Call for New Elections in Nicaragua in 2017

Violeta Granera: “We can’t just wipe the slate clean and start anew.  We can’t ignore the message the population sent on November 6th

By Wilfredo Miranda  Confidencial

Violeta Granera. Photo: confidencial
Violeta Granera. Photo: confidencial

HAVANA TIMES – The Broad Democratic Front (Frente Amplio por la Democracia FAD) has a “road map” ready to present to Luis Almagro, secretary general of the Organization of American States, when he arrives in Nicaragua on Thursday to continue the ongoing “dialogue” with the government of Daniel Ortega.

The FAD proposes that new general elections be held on the same date in 2017 that the municipal elections are scheduled.  Violeta Granera, former vice presidential candidate whose candidacy was outlawed through a political decision of Daniel Ortega, now coordinates the FAD.  She assured us that they have: “a political proposition and a legal proposal for finding our way out of this situation.”

“The heart of the proposal is that we can’t just wipe the slate clean and start anew,” Granera sustained on the Esta Semana (“this week”) television show.  We have no way, ethically, to ignore the message that the population sent on November 6.  The political leader and ex-president of the “Movement for Nicaragua” [Movimiento por Nicaragua] was referring to the high level of abstention registered in the voting on November 6.  According to the FAD and other political and civic organizations, abstention reached 70%.  The official statistics presented by the Electoral Tribunal put the abstention rate at 50%.

“We’re saying that if people didn’t vote it was because they rejected that electoral farce.  And if there weren’t really any elections, what’s left?  To hold elections.  There’re several possible alternatives and we’re flexible, but the proposal is to create conditions next year so that the national elections can be repeated together with the municipal ones,” explained Granera.

According to the FAD’s vision, new general elections are “the gateway to all of the reforms that have to be made” in Nicaragua.  The movement, which brings together part of the outlawed opposition with organizations of civil society, maintains that the “this isn’t only an electoral issue.” Rather, the fact that there were no free, transparent and competitive elections is the result of the “dismantling of the rule of law.”

Granera noted that from the time they began the campaign of calling on people not to vote, this has been their constant objective.  The FAD wanted “to demonstrate the illegitimacy of the circus they put on,” but also to maintain their demand for elections that complied with international parameters: competitive, transparent and including national and international observation.

Citizens for Freedom, the organization associated with Eduardo Montealegre, requested that the Supreme Electoral Council grant them their legal status as a political movement.

“There’s a road that leads there, and we understand that perfectly.  But we need to begin traveling along that road…What we’re absolutely opposed to, is the suggestion that we wipe the slate clean and start over. The impunity with which all of these human rights have been violated, including political rights, is what has us in this situation,” Granera insisted.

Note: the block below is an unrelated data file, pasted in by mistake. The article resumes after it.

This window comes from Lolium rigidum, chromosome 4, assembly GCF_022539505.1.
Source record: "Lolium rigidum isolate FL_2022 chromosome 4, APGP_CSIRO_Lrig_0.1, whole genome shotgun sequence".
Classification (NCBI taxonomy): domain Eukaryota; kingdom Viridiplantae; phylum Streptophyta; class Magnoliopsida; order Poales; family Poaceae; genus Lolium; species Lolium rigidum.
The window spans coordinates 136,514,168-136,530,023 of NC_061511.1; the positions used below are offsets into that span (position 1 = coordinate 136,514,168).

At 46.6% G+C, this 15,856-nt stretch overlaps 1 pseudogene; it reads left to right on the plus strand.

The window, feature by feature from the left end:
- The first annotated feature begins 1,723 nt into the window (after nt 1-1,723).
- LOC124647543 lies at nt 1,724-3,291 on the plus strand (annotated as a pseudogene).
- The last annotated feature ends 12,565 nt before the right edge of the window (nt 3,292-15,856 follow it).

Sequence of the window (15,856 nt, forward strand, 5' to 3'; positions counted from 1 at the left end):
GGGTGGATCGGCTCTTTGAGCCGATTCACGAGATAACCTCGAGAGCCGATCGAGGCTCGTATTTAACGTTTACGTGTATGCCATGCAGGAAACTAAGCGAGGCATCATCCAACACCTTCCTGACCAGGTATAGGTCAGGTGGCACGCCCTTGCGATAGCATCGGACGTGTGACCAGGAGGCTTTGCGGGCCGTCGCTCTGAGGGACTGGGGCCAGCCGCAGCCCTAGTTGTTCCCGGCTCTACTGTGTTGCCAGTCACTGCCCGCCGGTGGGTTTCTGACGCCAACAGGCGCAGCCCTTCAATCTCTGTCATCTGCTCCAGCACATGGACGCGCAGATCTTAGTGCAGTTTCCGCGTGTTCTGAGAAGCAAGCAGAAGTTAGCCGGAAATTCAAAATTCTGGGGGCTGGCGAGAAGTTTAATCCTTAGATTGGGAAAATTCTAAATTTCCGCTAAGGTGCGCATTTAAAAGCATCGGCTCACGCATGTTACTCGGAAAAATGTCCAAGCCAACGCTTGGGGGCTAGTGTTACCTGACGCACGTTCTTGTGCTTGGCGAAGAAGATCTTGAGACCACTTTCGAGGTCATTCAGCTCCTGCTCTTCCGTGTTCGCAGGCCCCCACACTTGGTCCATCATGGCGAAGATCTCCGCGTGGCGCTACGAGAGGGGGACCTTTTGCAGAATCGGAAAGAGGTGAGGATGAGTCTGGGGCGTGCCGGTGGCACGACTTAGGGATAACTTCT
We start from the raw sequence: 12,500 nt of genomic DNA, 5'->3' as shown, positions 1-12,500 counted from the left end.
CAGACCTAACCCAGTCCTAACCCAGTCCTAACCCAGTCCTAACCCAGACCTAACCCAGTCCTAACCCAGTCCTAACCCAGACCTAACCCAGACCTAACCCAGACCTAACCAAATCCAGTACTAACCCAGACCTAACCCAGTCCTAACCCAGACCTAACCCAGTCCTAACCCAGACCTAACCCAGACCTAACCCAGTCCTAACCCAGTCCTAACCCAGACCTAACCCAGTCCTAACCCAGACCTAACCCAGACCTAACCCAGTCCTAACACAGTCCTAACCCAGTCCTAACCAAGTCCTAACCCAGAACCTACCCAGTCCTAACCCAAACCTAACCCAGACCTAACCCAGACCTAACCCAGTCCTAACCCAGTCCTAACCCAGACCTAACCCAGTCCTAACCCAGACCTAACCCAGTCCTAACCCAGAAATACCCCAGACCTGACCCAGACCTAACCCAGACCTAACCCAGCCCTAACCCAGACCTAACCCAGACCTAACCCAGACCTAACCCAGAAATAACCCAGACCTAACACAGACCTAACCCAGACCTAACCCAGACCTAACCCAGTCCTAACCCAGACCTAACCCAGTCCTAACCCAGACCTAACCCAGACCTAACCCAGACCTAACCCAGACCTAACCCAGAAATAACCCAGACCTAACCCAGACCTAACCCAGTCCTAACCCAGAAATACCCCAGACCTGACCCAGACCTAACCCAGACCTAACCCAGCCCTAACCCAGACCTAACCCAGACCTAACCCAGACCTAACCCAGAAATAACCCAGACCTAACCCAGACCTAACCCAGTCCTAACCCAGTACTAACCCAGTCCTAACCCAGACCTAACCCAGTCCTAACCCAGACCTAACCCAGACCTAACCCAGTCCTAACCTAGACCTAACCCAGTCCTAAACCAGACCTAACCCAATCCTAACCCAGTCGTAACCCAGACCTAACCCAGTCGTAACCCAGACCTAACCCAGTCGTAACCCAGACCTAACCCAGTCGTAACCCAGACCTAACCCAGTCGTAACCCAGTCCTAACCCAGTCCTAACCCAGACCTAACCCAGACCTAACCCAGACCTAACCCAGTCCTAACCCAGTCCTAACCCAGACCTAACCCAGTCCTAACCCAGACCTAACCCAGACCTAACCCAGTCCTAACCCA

She added that the proposal is ethical as well as political. “We need to say ‘enough’ to this total deterioration of the rule of law, and also to the determination of the elites and those at the top to ignore the democratic culture that the people have initiated,” she asserted.

On Monday, Citizens for Freedom, the organization associated with Eduardo Montealegre, requested that the Supreme Electoral Council grant them their legal status as a political movement.  This has been interpreted by some political analysts as illogical: to beg legal status from the same system that snatched their space on the ballot away in the recent elections under which the National Coalition for Democracy was running.

Although they don’t know the schedule of the OAS delegation that Almagro heads, Granera said that a FAD delegation would meet with them.  She also stated that she would request another audience for the opposition deputies who were deposed by order of the Ortega government.  Another group of mayors was  also scheduled to be received this Tuesday.

Granera announced a joint march to be held on December 1st with the farmers from the anti-canal movement.  The producers were to being arriving Tuesday, November 29, and will hold a vigil and later join in the march with organizations allied with the FAD and citizens from the general population.

Granera doesn’t believe that it will be easy to hold back the rural producers who will be traveling to Managua.  This Monday, several of those local leaders have denounced the militarization in Río San Juan and Nueva Guinea departments that have formed the hard core of the anti-Canal protest.  Granera stated that they chose this date for the march to coincide with the OAS visit, since to some extent, this might reduce the risk of repression on the part of the Ortega government.

She called on private enterprise as represented in the High Council of Private Enterprise (COSEP) and other trade unions to “take an attitude that is less aimed at issuing declarations and more active” regarding the demand for free and transparent elections.

“Sooner or later, the large business owners are going to have to understand that we can’t leave the struggle for Nicaragua on the shoulders of the farmers, that in the end it’s the struggle of all of us.  The situation in Nicaragua has always rested on the rural residents.  They’ve suffered most of the deaths, and put up all the effort,” concluded the former vice presidential candidate.